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Subject Guide to Literature

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A Masters Degree in Literature is usually studied over one year full time and two years part time. To apply for a course, candidates will need to hold a bachelors degree. It is not always a requisite that the undergraduate degree is in literature, but admissions departments will look for evidence of an interest in the subject from those who studied in another subject area, often in one of the other arts or humanities.

Students can follow the usual mode of study by attending lectures and seminars on campus, however some institutions offer online and distance learning options, and these often have the addition of a short residential component at the university.

Areas of study

Most Masters Degrees in Literature are taught degrees. Students are generally required to take one or two core modules – often focused on an overview of the relevant time period and enhancing research skills – as well as several optional modules from a list of choices, whose content is determined by the specialties of the academic staff in the department. Each module will require coursework, and in addition to this students will also submit a dissertation at the end of the masters program.

Individuals who opt to pursue a Masters Degree in Literature can opt to specialise in one of many areas. Here are some of the options:

Comparative literature: Students of comparative literature analyse literary texts from two or more distinct groups, be they nations, cultural communities or linguistic spheres. Some avenues for research include how texts are translated and communicated between cultures, how language relates to literary texts, and contrasting how historical and political movements have shaped literature

Medieval literature: This field looks at early written texts. These can include the Norse sagas, Old English verse or the works of Chaucer. As a rough guide, medieval literature spans texts written between 650 and 1550.

Literary theory: Those wishing to pursue studies in literary theory have a wide range of analytic techniques to choose from. From early conceptions such as aestheticism through the more political theories of cultural studies to the modern developments of deconstruction and structuralism, students can look at how literary theories have developed and been superseded, as well as undertaking analysis of a specific text through the lens of a certain theory to bring new aspects of the text to light.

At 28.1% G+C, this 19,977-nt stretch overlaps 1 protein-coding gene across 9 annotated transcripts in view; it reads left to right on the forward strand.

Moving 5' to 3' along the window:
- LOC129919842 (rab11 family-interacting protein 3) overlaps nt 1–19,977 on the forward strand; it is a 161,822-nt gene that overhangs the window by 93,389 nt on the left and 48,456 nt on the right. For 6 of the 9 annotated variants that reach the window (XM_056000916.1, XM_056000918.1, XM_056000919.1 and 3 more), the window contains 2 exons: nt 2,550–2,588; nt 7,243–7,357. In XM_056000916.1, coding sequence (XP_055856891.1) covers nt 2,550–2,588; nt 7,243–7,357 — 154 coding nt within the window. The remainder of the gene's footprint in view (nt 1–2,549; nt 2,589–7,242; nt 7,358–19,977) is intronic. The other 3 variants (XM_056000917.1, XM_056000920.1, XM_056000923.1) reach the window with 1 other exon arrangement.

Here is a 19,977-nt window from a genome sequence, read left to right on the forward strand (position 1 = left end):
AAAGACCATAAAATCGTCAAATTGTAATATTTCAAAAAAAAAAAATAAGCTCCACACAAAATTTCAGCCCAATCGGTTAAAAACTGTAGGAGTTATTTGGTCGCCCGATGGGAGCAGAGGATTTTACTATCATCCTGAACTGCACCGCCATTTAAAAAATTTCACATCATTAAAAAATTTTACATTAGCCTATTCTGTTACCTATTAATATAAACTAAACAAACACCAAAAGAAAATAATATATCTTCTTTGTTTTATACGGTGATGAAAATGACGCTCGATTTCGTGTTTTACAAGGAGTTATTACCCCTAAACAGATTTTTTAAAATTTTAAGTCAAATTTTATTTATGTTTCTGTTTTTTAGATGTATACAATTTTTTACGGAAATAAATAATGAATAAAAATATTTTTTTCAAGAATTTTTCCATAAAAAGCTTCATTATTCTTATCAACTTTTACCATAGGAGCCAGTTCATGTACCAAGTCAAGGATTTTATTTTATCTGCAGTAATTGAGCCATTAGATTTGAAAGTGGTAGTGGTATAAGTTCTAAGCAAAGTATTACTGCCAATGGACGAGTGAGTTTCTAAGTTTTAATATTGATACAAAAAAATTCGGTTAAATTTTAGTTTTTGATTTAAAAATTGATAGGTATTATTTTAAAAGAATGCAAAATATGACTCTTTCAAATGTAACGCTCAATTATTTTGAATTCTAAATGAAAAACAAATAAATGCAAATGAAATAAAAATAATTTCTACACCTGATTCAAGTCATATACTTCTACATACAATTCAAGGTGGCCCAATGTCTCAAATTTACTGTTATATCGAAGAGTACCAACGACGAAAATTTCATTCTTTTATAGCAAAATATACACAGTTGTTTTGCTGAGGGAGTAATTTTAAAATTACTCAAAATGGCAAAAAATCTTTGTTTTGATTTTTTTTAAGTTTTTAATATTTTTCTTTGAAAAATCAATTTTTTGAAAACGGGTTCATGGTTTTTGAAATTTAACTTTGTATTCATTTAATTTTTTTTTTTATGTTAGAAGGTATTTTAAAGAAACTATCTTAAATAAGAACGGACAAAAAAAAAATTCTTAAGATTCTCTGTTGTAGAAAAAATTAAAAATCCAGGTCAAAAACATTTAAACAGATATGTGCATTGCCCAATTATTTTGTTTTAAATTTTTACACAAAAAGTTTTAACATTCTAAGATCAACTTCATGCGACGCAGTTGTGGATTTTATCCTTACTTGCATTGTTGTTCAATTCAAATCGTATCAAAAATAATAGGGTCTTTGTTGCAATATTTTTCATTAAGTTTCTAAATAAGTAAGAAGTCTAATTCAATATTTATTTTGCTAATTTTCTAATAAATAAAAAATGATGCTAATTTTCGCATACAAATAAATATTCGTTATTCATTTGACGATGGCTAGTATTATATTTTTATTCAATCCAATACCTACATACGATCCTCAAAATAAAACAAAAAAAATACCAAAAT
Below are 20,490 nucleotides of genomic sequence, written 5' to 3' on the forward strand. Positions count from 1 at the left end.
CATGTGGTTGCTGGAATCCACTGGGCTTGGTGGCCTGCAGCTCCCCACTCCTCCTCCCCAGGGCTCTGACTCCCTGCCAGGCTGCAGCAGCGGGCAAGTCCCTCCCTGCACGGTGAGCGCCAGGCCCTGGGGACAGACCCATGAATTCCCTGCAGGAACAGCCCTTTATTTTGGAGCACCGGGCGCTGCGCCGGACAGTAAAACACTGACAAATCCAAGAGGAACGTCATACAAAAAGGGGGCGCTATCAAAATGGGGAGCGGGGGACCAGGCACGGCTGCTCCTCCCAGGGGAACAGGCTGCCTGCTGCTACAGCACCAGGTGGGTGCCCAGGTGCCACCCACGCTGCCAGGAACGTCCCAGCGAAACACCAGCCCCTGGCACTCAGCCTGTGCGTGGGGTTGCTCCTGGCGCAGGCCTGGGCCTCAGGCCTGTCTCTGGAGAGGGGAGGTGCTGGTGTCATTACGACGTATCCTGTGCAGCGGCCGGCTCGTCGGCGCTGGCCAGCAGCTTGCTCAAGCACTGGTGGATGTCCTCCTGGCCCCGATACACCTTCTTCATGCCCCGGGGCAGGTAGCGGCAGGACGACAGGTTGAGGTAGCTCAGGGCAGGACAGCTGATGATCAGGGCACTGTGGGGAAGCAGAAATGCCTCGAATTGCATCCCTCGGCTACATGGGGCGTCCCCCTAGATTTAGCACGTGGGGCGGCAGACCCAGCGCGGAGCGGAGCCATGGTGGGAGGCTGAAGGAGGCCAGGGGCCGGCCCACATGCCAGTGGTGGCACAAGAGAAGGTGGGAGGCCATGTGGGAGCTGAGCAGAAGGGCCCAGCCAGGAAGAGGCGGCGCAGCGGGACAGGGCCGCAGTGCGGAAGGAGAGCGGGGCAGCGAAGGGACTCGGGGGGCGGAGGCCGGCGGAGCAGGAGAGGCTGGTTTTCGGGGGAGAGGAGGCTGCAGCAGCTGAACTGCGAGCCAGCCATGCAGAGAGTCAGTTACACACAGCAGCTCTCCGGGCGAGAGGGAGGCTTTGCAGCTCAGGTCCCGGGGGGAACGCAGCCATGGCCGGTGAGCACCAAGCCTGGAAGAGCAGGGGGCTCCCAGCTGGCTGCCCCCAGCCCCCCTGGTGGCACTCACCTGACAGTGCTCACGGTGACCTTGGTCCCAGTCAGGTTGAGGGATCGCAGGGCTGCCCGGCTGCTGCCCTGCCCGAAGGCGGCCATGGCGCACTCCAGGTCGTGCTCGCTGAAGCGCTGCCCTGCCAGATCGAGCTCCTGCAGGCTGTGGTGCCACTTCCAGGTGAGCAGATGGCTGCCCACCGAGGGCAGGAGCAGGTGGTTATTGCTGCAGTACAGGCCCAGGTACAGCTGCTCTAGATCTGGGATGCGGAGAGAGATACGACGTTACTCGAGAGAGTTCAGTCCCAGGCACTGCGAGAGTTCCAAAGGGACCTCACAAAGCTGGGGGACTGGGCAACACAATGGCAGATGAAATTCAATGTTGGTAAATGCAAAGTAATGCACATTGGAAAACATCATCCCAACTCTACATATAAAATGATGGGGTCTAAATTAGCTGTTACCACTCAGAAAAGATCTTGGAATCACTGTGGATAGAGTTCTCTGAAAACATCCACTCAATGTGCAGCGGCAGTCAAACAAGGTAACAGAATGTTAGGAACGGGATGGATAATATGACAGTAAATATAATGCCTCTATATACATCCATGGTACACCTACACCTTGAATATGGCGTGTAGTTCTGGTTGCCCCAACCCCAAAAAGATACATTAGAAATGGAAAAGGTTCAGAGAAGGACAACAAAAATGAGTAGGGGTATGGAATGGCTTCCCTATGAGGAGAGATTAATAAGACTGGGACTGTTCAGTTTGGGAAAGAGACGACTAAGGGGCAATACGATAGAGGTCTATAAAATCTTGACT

Modern literature: Modern literature looks at texts produced in the 18th, 19th and early 20th centuries – a period of great change which is reflected in the literature of the day. Students may study the impact of modern warfare on literature, the legacy of colonialism, or the influence of modern art movements on written texts.

Drama: It is not only novels and poems that are available for study during the course of a Masters Degree in Literature. Students may wish to specialise in dramatic works, looking at how plays have been variously performed over time, or at the relation between written word and physical performance.

Contemporary literature: Generally referring to literary texts produced in the latter part of the 20th century up to the present day, contemporary literature looks predominantly at the work of living writers. Students will often engage with the concept of postmodernism, as well as the impact of new media, such as television and the internet on literary texts. 

Student case studies

Masters in Literature There are many reasons why candidates choose to study a Masters Degree in Literature, and different aspects of the course that appeal to them.

Giulia, studying for a Masters in Comparative Literature at King’s College, London, chose her course and institution for the academic staff. She explains that, “since my first meeting with them at a School of Humanities open day, and then throughout the whole program, they showed a genuine interest in my studies and helped me to gain the skills and knowledge I needed in order to make the most of my graduate year.”

For Bianca, studying a Masters in English Literature at the University of Nottingham helped her to achieve her ambitions. “My MA at Nottingham was my first step into an academic career! I am still in touch with some of the staff whose inspiring teaching and support encouraged me to take the next step. I have now completed my doctorate and am enjoying teaching a new generation of university students.”

While Jennifer, a recent graduate of the English 1850-present masters program at King’s College London chose her course “because it allows research across conventional period boundaries, enabling students to deepen their knowledge in the Victorian, Modernist and Post-modernist periods. The program's structure, comprising of optional modules and one core module, offers a great amount of flexibility and choice while providing a solid grounding in the theory, culture and literature of the time.”

Career opportunities

A Masters Degree in Literature also offers a range of possibilities for graduates in the world of work. Some of the areas that masters students have subsequently worked in include publishing, journalism, arts administration and communications. Obviously there is also the option to further postgraduate studies in the form of a DPhil and a PhD, and then pursuing an academic career.

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